Notes of Note from John F. Ince

“Unrestrained financial exploitations have been one of the great causes of our present tragic condition.” — President Franklin D. Roosevelt, 1933

Why did gold and silver stocks just get hammered, at a time when commodities are considered a safe haven against widespread global uncertainty? The answer, according to Bill Murphy’s newsletter LeMetropoleCafe.com, is that the sector has been the target of massive short selling. For some popular precious metal stocks, close to half the trades have been “phantom” sales by short sellers who did not actually own the stock.

A bear raid is the practice of targeting a stock or other asset for take-down, either for quick profits or for corporate takeover. Today the target is commodities, but tomorrow it could be something else. When Lehman Brothers went bankrupt in September 2008, some analysts thought the investment firm’s condition was no worse than its competitors. What brought it down was a massive bear raid on 9-11 of that year, when its stock price dropped by 41 percent.

The stock market has been plagued by these speculative attacks ever since the four-year industry-wide bear raid called the Great Depression, when the Dow Jones Industrial Average was reduced to 10 percent of its former value. Whenever the market decline slowed, speculators would step in to sell millions of dollars worth of stock they did not own but had ostensibly borrowed just for purposes of sale, using the device known as the short sale. When done on a large enough scale, short selling can force prices down, allowing assets to be picked up very cheaply.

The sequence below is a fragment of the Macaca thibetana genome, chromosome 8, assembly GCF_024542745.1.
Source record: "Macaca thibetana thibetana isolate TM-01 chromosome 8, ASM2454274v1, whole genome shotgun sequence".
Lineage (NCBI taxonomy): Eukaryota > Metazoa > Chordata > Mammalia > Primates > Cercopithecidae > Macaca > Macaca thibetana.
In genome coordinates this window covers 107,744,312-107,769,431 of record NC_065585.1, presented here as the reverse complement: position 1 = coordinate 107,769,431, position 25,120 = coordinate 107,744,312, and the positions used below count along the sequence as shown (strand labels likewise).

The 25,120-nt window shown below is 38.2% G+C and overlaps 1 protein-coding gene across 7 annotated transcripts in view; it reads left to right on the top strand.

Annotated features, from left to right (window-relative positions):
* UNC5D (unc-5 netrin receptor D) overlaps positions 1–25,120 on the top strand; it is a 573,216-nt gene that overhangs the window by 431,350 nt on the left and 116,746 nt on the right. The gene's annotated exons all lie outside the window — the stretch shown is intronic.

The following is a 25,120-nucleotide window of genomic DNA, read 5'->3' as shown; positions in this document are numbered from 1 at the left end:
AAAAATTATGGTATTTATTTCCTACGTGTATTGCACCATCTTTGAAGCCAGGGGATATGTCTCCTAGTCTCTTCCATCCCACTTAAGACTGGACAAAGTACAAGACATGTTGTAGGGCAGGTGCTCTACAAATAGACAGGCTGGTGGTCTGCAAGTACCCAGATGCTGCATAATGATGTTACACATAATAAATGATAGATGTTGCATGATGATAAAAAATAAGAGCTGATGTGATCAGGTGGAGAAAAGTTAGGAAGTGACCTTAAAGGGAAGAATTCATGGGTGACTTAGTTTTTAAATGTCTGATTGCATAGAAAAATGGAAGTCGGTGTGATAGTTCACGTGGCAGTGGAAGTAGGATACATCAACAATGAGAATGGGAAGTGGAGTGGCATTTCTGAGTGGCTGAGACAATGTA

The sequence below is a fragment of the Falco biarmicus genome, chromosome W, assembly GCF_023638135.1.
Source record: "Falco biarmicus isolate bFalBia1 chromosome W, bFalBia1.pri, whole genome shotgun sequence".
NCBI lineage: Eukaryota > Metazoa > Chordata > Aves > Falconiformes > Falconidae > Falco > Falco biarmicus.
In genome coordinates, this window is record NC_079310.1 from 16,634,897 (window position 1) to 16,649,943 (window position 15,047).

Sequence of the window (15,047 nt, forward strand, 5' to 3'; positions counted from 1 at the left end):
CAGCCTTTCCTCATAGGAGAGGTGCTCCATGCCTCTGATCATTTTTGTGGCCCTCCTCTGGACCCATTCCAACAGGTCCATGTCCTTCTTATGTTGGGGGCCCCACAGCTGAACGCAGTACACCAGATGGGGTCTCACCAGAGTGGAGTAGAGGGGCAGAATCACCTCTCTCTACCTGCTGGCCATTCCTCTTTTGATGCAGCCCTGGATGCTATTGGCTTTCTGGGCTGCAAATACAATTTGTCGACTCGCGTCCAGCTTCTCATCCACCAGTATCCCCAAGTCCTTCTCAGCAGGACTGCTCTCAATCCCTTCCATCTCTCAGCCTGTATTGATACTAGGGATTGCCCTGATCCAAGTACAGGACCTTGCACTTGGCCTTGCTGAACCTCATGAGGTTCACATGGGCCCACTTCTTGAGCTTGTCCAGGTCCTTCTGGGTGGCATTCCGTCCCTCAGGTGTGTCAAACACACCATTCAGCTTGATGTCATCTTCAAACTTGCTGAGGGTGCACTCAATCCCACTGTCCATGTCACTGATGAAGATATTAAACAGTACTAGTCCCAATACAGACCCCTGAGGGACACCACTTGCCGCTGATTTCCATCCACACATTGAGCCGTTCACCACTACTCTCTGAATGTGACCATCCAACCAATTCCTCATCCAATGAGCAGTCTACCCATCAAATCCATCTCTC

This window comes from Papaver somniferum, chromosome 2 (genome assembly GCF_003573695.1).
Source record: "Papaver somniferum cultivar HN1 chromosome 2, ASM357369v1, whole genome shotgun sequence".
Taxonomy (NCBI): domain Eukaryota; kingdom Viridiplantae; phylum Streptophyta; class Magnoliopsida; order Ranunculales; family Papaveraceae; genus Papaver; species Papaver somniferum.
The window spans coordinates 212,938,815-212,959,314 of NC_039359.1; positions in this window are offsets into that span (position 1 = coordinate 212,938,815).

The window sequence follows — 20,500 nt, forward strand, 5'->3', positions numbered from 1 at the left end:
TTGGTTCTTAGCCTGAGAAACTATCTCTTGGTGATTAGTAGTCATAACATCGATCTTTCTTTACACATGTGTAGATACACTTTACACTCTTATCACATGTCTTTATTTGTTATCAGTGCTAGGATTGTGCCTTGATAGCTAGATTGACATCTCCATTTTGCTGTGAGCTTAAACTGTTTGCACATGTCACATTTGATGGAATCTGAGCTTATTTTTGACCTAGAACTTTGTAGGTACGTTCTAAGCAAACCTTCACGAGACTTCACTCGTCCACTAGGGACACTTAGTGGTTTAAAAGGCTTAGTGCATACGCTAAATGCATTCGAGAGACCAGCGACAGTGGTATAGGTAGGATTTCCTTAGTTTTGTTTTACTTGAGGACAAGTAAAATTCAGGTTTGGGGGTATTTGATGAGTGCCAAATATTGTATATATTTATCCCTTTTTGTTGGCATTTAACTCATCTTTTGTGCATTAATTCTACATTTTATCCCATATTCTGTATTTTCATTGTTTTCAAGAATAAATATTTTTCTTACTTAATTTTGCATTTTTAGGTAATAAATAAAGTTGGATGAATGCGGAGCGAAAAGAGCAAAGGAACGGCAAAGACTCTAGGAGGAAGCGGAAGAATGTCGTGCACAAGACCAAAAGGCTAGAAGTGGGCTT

Another Great Depression is the short seller’s dream, as a trader recently admitted on a BBC interview. His candor was unusual, but his attitude is characteristic of a business that is all about making money, regardless of the damage done to real companies contributing real goods and services to the economy.

Here is how the short-selling game is played: stock prices are set by traders whose job is to match buyers with sellers. Short sellers willing to sell at any price are matched with the low-ball buy orders. When sell orders overwhelm buy orders, the price drops. The short sellers then buy the stocks back at the lower price and pocket the difference. Today, speculators have to drop the price only enough to trigger the automatic stop loss orders and margin calls of the big mutual funds and hedge funds. A cascade of sell orders follows, and the price plummets.

via Ellen Brown: Sheared by the Shorts: How Short Sellers Fleece Investors.

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